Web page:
The lower part of the left side should see France and Germany brush past Nigeria and Algeria, respectively, to then meet in a quarter final. Forget about France only securing a 0-0 against Ecuador in the final pool game as a case against their legitimacy as a contender With any luck, France could have scored the same bagful that they did against Switzerland and Honduras. They seem to have the fire power to break down Germany.

From the semi finals, I expect Brazil to crumble under pressure, from both the burden of being host and the fear of France’s attacking prowess. The Dutch defence has already been exposed as suspect, so expect Argentina to get through.

In the earlier preview, I cheekily said the team in dark blue to win the final, thinking both France and Argentina coud be wearing a dark strip depending on who is drawn as the nominal home team. Except, France’s dark blue is their home strip, and Argentina’s is their away strip, so there’s no clash. France will be in dark blue against the faint stripes of Argentina. It looks like it’s France to win the World Cup!

While France might be the prediction, who do I actually want to win? As always, a new team would be great. Based on the draw, Colombia vs Netherlands would suit perfectly, with the Dutch to win. So many near misses, including such a narrow loss to Spain four years ago, it’s time they won. If Colombia are the designated home team, Netherlands will just happen to be in dark blue too.

Asia’s failure – we’re not alone

All four Asian teams finished last in their group and could only accrue a total of 3 points between them. That’s courtesy of a draw each from Iran, Japan and Korea. Australia, in the toughest group, finished with nothing. While it’s disappointing, it should not be surprising, since Asia is still a fly-weight on the world stage. Only in the home World Cup in Korea and Japan did Asian teams excel, with Japan reaching the quarter finals and Korea finishing fourth.

Before anyone points fingers at querying Asia’s allocation of four spots at the World Cup, Africa and Europe can hardly claim a strong success rate from their allocation either. Three of 5 African teams bombed out, with the other two likely to be swept aside in the first knockout game. Excluding Algeria – an Arab team – it’s three of 4 failures from a region that was so widely hyped that Pele famously predicted they’d win a World Cup before last century’s end. They’ve gone backwards. As for Europe, seven of their 13 teams failed too. Europe, especially, benefits from a weight of numbers, and who’s to say that if more Asian teams were in the World Cup, some would not progress?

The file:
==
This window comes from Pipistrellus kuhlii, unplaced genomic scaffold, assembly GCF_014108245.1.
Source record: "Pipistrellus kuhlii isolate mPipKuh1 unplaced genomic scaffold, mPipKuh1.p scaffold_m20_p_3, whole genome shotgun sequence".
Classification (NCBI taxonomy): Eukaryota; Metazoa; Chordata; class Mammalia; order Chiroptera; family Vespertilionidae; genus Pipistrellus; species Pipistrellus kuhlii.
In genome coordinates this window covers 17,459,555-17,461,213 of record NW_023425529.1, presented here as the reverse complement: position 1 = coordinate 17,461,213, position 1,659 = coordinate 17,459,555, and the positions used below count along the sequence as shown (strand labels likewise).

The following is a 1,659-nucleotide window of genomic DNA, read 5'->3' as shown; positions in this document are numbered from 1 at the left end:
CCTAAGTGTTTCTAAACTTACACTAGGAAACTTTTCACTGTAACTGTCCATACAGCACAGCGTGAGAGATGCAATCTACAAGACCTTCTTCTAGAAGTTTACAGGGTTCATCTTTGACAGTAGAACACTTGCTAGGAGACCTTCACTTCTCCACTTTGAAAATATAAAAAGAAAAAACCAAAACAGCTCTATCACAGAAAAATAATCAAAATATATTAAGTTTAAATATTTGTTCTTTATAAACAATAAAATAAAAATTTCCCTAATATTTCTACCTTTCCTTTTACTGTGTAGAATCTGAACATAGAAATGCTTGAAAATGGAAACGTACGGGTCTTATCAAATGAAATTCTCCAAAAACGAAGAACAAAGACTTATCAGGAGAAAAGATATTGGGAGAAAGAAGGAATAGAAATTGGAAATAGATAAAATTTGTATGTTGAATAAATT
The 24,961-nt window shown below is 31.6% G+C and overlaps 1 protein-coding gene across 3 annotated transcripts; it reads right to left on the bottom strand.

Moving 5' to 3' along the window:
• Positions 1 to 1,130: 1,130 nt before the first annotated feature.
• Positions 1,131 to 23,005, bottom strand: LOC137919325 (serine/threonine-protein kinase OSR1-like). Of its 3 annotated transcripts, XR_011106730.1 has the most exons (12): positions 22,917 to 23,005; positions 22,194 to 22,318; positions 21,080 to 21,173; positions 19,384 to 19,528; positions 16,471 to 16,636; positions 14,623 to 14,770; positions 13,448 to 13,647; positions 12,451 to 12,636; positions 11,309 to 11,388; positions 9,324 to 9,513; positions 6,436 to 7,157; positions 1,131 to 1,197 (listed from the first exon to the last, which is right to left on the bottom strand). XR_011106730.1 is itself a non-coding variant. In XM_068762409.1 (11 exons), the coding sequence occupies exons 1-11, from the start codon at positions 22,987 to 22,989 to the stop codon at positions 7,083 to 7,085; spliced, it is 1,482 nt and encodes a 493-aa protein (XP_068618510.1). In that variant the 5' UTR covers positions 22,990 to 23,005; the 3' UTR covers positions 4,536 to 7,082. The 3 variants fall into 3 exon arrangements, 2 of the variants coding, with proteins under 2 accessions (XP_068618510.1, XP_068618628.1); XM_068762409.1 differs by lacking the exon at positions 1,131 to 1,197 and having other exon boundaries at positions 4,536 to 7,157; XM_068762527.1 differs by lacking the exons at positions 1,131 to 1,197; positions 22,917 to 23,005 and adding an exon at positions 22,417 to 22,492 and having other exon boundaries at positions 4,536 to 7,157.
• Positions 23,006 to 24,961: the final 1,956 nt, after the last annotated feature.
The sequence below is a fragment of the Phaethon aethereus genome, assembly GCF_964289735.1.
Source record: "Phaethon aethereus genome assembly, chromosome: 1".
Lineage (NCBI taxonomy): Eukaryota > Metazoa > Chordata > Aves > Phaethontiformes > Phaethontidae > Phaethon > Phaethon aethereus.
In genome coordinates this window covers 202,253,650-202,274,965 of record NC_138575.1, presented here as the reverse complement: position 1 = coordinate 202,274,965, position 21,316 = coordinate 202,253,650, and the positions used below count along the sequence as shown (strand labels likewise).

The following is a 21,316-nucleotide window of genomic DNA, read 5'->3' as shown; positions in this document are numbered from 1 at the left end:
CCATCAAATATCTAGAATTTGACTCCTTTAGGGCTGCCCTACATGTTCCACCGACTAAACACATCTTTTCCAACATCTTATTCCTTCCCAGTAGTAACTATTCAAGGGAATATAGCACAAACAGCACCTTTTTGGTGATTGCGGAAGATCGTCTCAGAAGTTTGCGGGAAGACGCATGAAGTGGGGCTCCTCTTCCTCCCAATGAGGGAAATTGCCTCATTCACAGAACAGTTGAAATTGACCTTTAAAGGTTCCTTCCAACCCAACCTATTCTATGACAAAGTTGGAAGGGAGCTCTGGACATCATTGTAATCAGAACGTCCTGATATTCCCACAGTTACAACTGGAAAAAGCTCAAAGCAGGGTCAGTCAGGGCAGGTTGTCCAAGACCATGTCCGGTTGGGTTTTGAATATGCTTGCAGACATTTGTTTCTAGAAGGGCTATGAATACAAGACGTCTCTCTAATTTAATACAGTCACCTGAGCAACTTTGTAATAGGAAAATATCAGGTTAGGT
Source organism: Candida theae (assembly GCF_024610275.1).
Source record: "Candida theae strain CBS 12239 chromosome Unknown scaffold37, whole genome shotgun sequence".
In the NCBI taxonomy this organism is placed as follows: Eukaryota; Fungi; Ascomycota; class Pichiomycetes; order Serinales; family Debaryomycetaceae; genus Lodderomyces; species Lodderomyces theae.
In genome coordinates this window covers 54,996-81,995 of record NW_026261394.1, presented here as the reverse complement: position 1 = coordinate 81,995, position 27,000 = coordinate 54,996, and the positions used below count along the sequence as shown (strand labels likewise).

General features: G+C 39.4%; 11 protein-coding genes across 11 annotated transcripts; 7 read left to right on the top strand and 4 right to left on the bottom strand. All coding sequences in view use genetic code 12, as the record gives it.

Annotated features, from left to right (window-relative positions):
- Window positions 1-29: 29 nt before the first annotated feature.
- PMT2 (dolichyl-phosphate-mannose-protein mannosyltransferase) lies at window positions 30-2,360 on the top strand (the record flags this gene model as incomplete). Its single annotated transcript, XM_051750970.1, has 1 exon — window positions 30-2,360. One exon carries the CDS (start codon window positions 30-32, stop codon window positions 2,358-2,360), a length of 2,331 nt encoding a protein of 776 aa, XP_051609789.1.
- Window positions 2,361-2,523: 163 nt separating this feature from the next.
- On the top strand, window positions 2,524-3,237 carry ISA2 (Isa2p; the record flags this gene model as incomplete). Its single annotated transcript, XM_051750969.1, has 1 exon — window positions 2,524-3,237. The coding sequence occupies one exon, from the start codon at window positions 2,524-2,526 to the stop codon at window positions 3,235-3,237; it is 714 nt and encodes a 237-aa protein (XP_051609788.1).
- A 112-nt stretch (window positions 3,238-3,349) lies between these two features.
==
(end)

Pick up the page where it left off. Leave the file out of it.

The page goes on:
Asia’s small allocation meant they could not spread their numbers throughout all groups, and therefore have a team in all the weaker groups (even if three of them actually did have a reasonable draw). Does this mean Asia’s allocation should be altered? No. The only change should be that its half spot is linked with Oceania. This was part of the bargain for allowing Australia to enter Asia – that effectively Australia would not take a spot from the traditional Asian teams. At worst, such teams would finish fifth, and play against New Zealand. That happened for 2010 when Bahrain lost to NZ, which left no room for Asia to complain. For 2014, FIFA as they always do, re-jigged the rules to suit the more powerful confederations, meaning a random draw for cross-region playoffs that saw Asia face South America and Oceania face CONCACAF.

The World Cup is meant to represent the best teams in each part of the world. Ideally you have 8 teams from each approximately 50-team quadrant (Europe, Africa, Asia/Oceania, Americas) at the World Cup. Until all regions mature to a relatively equal standard, the best approach is continue performance based with a minium of four. Ideally this process should be more transparent so to end the ritual squabbling for spots. You do that by allocating spots based on an average of top 16 of the previous three World Cups. Meaning if Asia/Oceania had two teams in the top 16 for the last 3 World Cups, they get six spots. If Europe begin to average only 6 teams in the top 16, then their total spots should be 10.